While making this transition always have your employees and your leadership in mind. It is important that you fulfill your requirements as a manager while maintaining the trust you have with your employees.

Here are a few tips you should consider when making this transition.

1. Although you may not agree, it is time to pull away from your buddies. You can still hang out, but don’t partake in company venting, and don’t get sloshed with them at happy hour. If you are going to be paid like a manager, you should act like one. That doesn’t mean you can’t have any fun, but it means being responsible and a leader in your firm.

2. When you take on this leadership challenge, be sure to lead by doing. Plan out good traits that you want your employees to mimic, and practice them. Build trust in your ability to manage through consensus and understanding.

3. Finally, communicate effectively. When there is a policy that needs to be executed, make sure your employees understand why it is occurring, how they play a role in this change, and the impact on them. Even if they don’t like the policy, if there is a complete understanding, they will respect you and your position.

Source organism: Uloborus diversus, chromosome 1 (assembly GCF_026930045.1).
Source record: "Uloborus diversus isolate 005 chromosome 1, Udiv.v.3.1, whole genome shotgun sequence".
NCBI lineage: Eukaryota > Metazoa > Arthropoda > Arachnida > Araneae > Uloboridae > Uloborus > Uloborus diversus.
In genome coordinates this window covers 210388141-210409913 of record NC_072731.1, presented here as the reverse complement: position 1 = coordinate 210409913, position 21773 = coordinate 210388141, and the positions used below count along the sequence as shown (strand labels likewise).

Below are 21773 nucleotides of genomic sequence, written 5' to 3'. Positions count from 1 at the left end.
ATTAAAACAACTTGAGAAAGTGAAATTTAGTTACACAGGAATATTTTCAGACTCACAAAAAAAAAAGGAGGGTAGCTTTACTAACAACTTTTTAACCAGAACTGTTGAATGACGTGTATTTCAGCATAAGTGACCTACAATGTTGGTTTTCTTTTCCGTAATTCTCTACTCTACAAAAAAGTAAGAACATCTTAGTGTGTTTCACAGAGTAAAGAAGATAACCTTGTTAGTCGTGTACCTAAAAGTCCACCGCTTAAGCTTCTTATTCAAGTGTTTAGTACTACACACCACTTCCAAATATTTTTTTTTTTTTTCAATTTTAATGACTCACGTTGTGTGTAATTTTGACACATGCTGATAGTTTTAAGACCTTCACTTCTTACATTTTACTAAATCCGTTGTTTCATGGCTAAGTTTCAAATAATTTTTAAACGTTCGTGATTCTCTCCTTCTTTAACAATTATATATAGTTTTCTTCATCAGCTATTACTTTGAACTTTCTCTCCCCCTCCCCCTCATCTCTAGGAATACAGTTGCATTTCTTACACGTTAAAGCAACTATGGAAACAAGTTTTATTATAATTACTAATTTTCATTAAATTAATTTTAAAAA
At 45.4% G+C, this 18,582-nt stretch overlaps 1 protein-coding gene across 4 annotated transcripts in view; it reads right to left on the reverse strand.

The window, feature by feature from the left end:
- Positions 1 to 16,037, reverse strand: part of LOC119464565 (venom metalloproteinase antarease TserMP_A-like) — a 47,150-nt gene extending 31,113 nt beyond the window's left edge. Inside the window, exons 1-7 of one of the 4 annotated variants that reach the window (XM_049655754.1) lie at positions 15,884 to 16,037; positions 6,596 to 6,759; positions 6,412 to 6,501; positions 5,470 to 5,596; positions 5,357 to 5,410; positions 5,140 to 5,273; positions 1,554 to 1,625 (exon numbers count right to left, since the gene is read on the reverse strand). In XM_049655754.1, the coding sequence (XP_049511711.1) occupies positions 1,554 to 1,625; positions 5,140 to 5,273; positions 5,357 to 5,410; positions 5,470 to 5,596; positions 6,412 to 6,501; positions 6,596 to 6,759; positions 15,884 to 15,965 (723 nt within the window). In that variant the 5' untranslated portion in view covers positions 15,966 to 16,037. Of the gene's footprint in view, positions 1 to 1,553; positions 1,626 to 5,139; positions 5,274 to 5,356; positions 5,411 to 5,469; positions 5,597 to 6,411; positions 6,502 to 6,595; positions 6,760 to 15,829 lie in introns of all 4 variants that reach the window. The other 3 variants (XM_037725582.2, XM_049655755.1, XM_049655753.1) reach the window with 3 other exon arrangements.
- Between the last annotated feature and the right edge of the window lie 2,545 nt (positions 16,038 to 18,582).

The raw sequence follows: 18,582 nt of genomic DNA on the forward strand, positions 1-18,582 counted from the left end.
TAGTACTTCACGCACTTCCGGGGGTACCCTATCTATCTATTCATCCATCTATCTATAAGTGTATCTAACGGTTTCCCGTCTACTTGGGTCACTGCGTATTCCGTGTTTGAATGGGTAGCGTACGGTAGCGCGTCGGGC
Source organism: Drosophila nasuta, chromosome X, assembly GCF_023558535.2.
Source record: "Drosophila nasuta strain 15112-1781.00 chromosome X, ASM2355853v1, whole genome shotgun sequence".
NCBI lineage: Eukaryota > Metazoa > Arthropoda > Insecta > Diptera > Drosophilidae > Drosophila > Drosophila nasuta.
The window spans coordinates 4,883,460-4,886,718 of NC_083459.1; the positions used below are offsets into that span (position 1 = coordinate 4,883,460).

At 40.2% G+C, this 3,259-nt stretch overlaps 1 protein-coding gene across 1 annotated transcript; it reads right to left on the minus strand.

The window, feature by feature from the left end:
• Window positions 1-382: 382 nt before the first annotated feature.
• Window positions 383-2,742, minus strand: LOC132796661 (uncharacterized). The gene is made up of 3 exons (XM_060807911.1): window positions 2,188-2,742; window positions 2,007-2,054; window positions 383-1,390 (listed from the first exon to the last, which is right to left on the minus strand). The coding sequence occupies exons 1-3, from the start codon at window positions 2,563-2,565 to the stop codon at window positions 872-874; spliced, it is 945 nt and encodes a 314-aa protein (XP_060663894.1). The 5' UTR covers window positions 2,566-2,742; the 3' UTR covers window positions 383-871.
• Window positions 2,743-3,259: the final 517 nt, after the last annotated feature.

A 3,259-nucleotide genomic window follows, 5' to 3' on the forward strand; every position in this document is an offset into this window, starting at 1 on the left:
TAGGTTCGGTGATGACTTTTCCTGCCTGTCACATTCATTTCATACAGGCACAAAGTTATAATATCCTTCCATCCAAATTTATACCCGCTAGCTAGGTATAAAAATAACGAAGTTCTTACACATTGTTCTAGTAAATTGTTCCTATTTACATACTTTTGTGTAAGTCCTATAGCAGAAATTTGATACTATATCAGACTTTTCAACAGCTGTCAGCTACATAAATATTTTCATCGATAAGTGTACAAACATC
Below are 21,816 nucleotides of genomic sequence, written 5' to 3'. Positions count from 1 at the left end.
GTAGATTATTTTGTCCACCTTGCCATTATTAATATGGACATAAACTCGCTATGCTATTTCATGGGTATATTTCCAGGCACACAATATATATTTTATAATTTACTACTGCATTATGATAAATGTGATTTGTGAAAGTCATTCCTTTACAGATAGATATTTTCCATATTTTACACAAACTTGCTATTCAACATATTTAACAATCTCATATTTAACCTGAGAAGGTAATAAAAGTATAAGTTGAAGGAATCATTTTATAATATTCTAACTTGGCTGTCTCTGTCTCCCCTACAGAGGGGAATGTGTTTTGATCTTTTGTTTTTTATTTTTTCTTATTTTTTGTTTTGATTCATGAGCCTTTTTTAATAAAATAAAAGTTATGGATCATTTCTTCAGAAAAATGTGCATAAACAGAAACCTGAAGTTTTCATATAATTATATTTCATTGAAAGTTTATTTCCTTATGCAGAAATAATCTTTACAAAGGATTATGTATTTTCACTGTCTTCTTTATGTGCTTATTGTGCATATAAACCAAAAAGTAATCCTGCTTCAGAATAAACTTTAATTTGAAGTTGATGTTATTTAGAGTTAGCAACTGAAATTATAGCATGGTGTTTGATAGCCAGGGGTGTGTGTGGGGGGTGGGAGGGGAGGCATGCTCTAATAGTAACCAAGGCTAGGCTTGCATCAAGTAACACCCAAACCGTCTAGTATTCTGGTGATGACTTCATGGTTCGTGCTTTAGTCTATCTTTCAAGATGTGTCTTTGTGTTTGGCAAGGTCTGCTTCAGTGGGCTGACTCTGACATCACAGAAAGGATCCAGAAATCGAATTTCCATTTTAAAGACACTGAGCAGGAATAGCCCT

These are just a few of the things you should do when your transition from a co-worker to a manager. But above all, be sure to be open and honest. This is a great opportunity for you to not do all of the things you hated about your management. Always be aware of your leadership and your employees' objectives.

There are a million more tips on this; more to follow in a later blog…stay tuned!

Credit Where Due